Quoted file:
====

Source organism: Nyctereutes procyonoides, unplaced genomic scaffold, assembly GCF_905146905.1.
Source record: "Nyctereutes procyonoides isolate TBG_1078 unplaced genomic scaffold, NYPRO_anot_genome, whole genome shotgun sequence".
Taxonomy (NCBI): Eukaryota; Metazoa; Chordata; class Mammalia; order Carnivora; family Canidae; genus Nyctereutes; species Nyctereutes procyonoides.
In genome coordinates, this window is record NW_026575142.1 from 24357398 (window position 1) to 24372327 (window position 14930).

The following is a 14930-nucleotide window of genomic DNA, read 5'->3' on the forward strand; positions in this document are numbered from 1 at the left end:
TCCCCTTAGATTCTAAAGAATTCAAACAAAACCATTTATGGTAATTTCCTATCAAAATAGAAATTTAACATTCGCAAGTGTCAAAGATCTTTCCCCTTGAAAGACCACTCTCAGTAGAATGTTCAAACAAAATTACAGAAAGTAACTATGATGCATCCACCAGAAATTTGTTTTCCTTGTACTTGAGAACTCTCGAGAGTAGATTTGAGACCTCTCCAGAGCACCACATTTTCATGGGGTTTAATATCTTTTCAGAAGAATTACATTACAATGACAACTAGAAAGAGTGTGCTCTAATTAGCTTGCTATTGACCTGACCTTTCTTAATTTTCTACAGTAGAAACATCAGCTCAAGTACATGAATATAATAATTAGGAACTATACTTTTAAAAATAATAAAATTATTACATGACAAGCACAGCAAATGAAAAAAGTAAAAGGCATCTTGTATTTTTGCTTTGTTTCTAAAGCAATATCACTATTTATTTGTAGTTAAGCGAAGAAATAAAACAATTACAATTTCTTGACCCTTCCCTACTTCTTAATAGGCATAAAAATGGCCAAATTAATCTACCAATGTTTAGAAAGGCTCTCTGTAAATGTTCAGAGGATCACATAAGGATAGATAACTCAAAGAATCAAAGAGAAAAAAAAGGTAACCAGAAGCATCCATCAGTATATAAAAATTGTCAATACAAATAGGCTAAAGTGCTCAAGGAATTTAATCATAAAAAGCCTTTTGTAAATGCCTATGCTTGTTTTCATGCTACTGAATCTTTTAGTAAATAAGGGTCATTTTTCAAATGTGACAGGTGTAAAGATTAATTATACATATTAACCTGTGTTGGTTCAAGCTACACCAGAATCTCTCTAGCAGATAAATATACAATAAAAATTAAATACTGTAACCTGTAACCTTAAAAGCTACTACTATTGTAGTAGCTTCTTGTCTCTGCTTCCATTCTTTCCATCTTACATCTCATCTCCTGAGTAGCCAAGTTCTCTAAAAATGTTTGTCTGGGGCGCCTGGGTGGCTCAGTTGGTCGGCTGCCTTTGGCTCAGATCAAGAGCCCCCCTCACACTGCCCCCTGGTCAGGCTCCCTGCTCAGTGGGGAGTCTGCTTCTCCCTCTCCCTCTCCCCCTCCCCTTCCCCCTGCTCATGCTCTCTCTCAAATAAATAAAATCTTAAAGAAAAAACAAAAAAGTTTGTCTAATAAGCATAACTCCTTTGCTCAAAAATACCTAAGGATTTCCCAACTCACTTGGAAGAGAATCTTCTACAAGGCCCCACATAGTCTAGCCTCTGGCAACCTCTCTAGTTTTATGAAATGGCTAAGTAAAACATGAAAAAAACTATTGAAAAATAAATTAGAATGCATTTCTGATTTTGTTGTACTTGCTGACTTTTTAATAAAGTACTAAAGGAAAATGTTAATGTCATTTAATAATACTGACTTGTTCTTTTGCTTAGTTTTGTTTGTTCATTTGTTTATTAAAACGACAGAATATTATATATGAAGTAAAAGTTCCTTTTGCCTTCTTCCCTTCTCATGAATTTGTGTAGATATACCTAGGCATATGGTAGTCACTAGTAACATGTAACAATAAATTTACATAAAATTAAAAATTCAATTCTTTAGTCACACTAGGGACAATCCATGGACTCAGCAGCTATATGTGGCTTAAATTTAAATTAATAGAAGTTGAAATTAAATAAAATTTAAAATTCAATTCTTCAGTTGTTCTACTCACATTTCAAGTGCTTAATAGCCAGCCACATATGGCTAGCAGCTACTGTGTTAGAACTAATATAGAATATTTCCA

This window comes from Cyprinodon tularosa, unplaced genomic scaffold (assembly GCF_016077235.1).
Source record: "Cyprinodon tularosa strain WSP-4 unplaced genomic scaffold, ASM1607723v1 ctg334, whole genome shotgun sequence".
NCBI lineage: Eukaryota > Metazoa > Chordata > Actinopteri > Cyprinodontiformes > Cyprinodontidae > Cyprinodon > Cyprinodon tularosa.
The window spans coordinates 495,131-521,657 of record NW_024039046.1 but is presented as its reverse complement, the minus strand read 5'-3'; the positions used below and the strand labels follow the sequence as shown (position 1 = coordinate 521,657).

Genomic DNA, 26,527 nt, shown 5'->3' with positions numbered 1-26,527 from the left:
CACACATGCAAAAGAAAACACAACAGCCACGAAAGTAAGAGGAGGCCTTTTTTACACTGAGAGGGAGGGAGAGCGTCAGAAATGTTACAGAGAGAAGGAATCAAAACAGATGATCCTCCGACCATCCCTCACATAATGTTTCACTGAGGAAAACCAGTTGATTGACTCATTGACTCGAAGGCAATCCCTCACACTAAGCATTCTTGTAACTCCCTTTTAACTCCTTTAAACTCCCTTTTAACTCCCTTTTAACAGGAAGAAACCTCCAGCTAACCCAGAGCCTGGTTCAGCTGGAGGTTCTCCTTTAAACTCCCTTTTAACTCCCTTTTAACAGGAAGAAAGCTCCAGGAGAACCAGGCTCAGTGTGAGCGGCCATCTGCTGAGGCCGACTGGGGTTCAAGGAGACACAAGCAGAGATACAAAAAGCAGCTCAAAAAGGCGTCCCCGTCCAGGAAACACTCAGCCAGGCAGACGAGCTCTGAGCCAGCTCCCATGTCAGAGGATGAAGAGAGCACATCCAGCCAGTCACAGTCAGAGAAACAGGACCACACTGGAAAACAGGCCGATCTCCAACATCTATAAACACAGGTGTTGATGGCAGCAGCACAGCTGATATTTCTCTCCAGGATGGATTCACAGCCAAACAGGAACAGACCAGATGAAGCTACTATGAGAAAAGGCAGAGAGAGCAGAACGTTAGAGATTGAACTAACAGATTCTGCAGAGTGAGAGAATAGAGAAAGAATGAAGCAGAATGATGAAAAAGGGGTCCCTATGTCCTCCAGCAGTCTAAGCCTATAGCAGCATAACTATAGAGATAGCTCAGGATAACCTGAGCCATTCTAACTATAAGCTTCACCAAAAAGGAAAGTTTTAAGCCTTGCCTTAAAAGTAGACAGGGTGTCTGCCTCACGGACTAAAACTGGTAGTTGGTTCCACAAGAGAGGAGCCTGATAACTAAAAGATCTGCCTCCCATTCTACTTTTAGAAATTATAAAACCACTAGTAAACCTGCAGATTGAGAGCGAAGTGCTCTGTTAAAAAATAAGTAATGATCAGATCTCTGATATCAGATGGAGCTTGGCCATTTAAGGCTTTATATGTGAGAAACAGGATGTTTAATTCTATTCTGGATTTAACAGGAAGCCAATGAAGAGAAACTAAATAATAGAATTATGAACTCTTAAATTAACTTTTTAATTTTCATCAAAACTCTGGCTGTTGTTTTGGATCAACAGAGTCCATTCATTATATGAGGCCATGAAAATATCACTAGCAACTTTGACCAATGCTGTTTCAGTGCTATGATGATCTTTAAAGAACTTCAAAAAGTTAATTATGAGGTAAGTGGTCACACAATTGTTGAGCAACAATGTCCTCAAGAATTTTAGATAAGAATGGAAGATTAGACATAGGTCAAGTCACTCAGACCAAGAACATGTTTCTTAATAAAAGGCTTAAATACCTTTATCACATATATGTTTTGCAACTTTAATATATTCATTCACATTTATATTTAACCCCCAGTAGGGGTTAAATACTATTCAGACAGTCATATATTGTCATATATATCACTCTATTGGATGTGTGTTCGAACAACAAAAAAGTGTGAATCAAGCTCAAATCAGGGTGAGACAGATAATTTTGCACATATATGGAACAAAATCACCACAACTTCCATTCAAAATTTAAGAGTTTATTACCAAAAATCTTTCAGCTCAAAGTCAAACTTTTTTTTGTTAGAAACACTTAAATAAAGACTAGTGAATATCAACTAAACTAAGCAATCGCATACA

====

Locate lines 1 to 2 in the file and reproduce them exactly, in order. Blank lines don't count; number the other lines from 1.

Source organism: Nyctereutes procyonoides, unplaced genomic scaffold, assembly GCF_905146905.1.
Source record: "Nyctereutes procyonoides isolate TBG_1078 unplaced genomic scaffold, NYPRO_anot_genome, whole genome shotgun sequence".